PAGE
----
Sunday, 15 November 2015

Ever Decreasing Circles

Now that we had got ourselves re-registered, and all legal by jumping through the required hoops, it was the turn of the car. Unlike the UK, where once the DVLA is notified about a change of ownership it then stays registered to the new person until they are told otherwise, it isn't quite so simple here. For one thing you can't just stick it in the post with the necessary payment, and then wait for the return of the new registration document. Here you wait in queue after queue, clutching numerous documents, as if the vehicle is registered to you by name then the registration document also has an expiry date. This is linked to the residency card, so you get a season ticket to the KAT and Immigration offices all at the same time.

We had to wait for the new Lichna Carta, to get a new date for when the vehicle registration would expire next. I don't think that those with vehicles registered to a company name have expiry dates though. Anyway, armed with our new residency cards we had another day trip to the KAT office, although it was in a different part of the building so we had different walls to contemplate in different queues. I say queues, but they are more akin to huddles, with people coming and going, so you never really know how close you get to the head of the queue until you somehow arrive there.

Our first task was to submit the old registration documents and explain what we were trying to do. So we entered into an office with three different serving windows, and waited patiently at one of them. We subsequently arrived at the relevant window and just as we handed over the documents the woman behind the window started nattering away on her mobile, and we were largely ignored. The documents were shuffled about on her desk for a bit, and whoever was on the other end of the phone must have taken a breath as we were told that new vehicle registrations were at one of the other windows. We politely pointed out that it wasn't for new ownership but for re-registration, but by this time she was back nattering on her phone. The documents were re-checked and she pressed a few buttons on her keyboard, and a piece of paper was spat out of her printer. She managed to tear herself away from her all important phone call, to inform us that we had to pay the taxation at the bank. having been through the similar rigmarole with the residency cards we knew the score and taking the new bit of paper over to the bank window we waited in another queue. The lady there was cheerful and efficient, and once I had handed over my 12 Leva, for registration taxes, we were given a receipt and signatures placed on the new piece of paper.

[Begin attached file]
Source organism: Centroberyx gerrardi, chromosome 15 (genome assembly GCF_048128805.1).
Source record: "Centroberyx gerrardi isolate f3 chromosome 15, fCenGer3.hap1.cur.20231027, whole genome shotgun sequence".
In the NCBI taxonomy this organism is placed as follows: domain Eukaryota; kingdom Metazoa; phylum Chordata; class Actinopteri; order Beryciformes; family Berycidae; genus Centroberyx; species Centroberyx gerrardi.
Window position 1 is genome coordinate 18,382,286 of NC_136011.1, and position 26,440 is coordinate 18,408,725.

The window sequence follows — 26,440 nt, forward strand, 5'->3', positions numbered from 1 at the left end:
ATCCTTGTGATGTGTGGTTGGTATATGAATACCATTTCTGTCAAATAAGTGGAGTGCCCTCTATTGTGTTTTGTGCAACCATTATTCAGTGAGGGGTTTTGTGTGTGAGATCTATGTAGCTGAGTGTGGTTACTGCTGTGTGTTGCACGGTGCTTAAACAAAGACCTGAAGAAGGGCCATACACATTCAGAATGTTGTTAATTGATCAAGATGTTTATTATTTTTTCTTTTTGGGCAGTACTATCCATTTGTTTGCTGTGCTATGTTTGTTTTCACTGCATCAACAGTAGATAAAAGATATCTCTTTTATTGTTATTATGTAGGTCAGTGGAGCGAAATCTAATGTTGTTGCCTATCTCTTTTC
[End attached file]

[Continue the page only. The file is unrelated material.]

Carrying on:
Armed with the new bit of paper, now with signatures on, and our receipt, it was back to the first window we were at. She was still on her bloody mobile. I couldn't see any sellotape keeping it in position, so I came to the conclusion she must have had an accident with either superglue or the stapler. Fortunately her phone call ended there, and she was fully up to date on the latest happenings in a soap opera, or something else of equal importance, and she was able to give us her undivided attention. Documents and pieces of paper were handed over again, then it was proof of insurance, and then Net's new Lichna Carta. With a bit of mumbling and a few more buttons pressed another sheet of paper emerged from the printer. We were then directed to window number 4. There is nothing like service with a smile.